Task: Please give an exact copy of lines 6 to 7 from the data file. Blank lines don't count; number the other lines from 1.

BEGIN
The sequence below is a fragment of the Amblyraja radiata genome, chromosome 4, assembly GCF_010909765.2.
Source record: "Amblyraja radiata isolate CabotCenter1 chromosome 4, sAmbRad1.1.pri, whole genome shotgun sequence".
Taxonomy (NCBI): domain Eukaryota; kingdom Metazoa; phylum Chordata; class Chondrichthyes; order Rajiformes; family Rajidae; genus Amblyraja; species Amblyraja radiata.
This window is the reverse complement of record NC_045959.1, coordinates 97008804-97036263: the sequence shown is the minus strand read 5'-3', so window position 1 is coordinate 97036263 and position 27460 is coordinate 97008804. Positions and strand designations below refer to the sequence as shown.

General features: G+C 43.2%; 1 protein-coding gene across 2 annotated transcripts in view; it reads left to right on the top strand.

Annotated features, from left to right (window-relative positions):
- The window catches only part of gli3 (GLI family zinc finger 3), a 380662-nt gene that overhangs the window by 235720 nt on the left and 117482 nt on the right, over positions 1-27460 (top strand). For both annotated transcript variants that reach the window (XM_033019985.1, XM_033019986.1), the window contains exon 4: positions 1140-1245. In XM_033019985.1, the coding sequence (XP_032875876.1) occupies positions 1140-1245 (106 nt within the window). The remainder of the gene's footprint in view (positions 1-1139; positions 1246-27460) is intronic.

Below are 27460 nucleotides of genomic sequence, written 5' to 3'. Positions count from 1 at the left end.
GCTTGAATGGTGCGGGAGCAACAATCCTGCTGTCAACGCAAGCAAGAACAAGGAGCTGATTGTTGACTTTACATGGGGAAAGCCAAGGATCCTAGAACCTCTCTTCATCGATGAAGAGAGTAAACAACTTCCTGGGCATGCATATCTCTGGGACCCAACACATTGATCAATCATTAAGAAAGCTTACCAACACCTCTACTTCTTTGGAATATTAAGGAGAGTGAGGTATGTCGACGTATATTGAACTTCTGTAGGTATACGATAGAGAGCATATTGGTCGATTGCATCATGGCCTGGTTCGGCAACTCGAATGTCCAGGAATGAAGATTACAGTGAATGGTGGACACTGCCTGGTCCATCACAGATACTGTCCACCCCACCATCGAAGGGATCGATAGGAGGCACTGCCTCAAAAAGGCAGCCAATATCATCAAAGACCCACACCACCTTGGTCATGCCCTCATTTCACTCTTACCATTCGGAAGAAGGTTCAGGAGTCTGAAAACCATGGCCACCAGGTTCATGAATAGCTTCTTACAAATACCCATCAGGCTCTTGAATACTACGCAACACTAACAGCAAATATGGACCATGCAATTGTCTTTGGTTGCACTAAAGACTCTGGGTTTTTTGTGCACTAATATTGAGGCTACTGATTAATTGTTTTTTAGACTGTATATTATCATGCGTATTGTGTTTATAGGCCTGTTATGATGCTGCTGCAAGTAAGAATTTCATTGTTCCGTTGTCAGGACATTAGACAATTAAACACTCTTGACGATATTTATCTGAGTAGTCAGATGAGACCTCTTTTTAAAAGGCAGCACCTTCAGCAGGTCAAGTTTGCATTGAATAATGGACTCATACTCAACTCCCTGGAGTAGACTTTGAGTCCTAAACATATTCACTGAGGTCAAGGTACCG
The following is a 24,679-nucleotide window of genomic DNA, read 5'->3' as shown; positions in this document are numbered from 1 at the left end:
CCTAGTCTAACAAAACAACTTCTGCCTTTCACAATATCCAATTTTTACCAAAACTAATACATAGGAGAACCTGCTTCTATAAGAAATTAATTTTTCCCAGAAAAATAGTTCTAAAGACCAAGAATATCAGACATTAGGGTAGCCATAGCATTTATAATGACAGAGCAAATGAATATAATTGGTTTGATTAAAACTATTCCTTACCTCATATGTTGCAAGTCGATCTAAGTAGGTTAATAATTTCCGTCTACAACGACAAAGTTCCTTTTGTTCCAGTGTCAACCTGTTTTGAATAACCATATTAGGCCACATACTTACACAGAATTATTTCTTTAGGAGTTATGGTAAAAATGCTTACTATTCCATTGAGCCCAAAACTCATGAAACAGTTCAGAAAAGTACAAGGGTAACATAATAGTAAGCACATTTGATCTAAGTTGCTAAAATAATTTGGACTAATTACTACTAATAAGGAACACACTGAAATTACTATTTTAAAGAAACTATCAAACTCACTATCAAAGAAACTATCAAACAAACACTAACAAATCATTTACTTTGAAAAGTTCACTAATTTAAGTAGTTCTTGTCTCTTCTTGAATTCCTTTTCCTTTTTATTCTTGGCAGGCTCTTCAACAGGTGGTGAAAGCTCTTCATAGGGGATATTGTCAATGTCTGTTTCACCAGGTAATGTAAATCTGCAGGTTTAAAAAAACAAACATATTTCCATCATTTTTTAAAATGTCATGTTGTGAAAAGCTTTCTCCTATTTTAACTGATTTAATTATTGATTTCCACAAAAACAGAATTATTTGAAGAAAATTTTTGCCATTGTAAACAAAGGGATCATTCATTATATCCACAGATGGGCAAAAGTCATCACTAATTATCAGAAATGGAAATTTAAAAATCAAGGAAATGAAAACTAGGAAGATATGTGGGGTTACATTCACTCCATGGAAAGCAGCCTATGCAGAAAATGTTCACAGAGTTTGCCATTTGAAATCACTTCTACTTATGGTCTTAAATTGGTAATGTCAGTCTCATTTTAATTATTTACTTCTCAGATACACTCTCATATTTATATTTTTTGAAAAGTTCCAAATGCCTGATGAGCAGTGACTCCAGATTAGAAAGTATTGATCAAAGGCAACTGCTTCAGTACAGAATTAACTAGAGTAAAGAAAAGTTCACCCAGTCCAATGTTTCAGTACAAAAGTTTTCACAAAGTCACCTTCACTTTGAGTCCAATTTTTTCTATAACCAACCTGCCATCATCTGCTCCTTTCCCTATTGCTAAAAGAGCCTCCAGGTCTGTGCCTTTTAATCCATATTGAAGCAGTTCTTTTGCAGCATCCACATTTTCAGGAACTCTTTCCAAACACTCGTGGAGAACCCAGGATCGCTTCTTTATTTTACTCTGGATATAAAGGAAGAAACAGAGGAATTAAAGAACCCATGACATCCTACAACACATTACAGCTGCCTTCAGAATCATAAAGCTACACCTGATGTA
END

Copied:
Annotated features, from left to right (window-relative positions):
- The window catches only part of gli3 (GLI family zinc finger 3), a 380662-nt gene that overhangs the window by 235720 nt on the left and 117482 nt on the right, over positions 1-27460 (top strand). For both annotated transcript variants that reach the window (XM_033019985.1, XM_033019986.1), the window contains exon 4: positions 1140-1245. In XM_033019985.1, the coding sequence (XP_032875876.1) occupies positions 1140-1245 (106 nt within the window). The remainder of the gene's footprint in view (positions 1-1139; positions 1246-27460) is intronic.